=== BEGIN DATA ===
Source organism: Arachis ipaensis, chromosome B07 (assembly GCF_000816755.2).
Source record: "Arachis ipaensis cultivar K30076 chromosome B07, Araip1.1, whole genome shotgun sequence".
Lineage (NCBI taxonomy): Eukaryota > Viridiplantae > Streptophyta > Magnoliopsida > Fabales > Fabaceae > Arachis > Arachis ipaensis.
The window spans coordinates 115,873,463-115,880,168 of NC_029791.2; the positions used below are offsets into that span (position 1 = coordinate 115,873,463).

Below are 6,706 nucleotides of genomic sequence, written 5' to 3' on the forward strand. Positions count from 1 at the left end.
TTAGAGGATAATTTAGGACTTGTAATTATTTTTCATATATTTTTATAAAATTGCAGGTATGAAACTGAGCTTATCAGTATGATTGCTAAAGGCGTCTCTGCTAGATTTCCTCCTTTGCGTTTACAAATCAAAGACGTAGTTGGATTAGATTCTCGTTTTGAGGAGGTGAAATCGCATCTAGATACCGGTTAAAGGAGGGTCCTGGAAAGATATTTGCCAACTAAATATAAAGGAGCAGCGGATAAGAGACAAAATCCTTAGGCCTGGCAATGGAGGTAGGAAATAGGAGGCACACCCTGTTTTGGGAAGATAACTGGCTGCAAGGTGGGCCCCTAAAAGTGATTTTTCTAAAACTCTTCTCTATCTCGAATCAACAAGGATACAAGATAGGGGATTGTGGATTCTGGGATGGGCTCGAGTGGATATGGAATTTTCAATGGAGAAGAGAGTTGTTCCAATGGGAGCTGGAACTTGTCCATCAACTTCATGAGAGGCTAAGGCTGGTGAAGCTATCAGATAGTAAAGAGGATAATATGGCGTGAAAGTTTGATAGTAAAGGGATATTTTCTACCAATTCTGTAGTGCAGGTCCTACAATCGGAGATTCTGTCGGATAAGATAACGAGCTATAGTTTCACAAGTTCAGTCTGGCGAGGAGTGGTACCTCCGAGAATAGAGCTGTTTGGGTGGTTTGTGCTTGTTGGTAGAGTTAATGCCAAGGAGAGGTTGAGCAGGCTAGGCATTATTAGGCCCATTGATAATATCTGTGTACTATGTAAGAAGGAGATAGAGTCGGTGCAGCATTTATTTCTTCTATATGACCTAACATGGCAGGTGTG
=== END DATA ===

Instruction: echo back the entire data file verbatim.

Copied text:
Source organism: Arachis ipaensis, chromosome B07 (assembly GCF_000816755.2).
Source record: "Arachis ipaensis cultivar K30076 chromosome B07, Araip1.1, whole genome shotgun sequence".
Lineage (NCBI taxonomy): Eukaryota > Viridiplantae > Streptophyta > Magnoliopsida > Fabales > Fabaceae > Arachis > Arachis ipaensis.
The window spans coordinates 115,873,463-115,880,168 of NC_029791.2; the positions used below are offsets into that span (position 1 = coordinate 115,873,463).

Below are 6,706 nucleotides of genomic sequence, written 5' to 3' on the forward strand. Positions count from 1 at the left end.
TTAGAGGATAATTTAGGACTTGTAATTATTTTTCATATATTTTTATAAAATTGCAGGTATGAAACTGAGCTTATCAGTATGATTGCTAAAGGCGTCTCTGCTAGATTTCCTCCTTTGCGTTTACAAATCAAAGACGTAGTTGGATTAGATTCTCGTTTTGAGGAGGTGAAATCGCATCTAGATACCGGTTAAAGGAGGGTCCTGGAAAGATATTTGCCAACTAAATATAAAGGAGCAGCGGATAAGAGACAAAATCCTTAGGCCTGGCAATGGAGGTAGGAAATAGGAGGCACACCCTGTTTTGGGAAGATAACTGGCTGCAAGGTGGGCCCCTAAAAGTGATTTTTCTAAAACTCTTCTCTATCTCGAATCAACAAGGATACAAGATAGGGGATTGTGGATTCTGGGATGGGCTCGAGTGGATATGGAATTTTCAATGGAGAAGAGAGTTGTTCCAATGGGAGCTGGAACTTGTCCATCAACTTCATGAGAGGCTAAGGCTGGTGAAGCTATCAGATAGTAAAGAGGATAATATGGCGTGAAAGTTTGATAGTAAAGGGATATTTTCTACCAATTCTGTAGTGCAGGTCCTACAATCGGAGATTCTGTCGGATAAGATAACGAGCTATAGTTTCACAAGTTCAGTCTGGCGAGGAGTGGTACCTCCGAGAATAGAGCTGTTTGGGTGGTTTGTGCTTGTTGGTAGAGTTAATGCCAAGGAGAGGTTGAGCAGGCTAGGCATTATTAGGCCCATTGATAATATCTGTGTACTATGTAAGAAGGAGATAGAGTCGGTGCAGCATTTATTTCTTCTATATGACCTAACATGGCAGGTGTG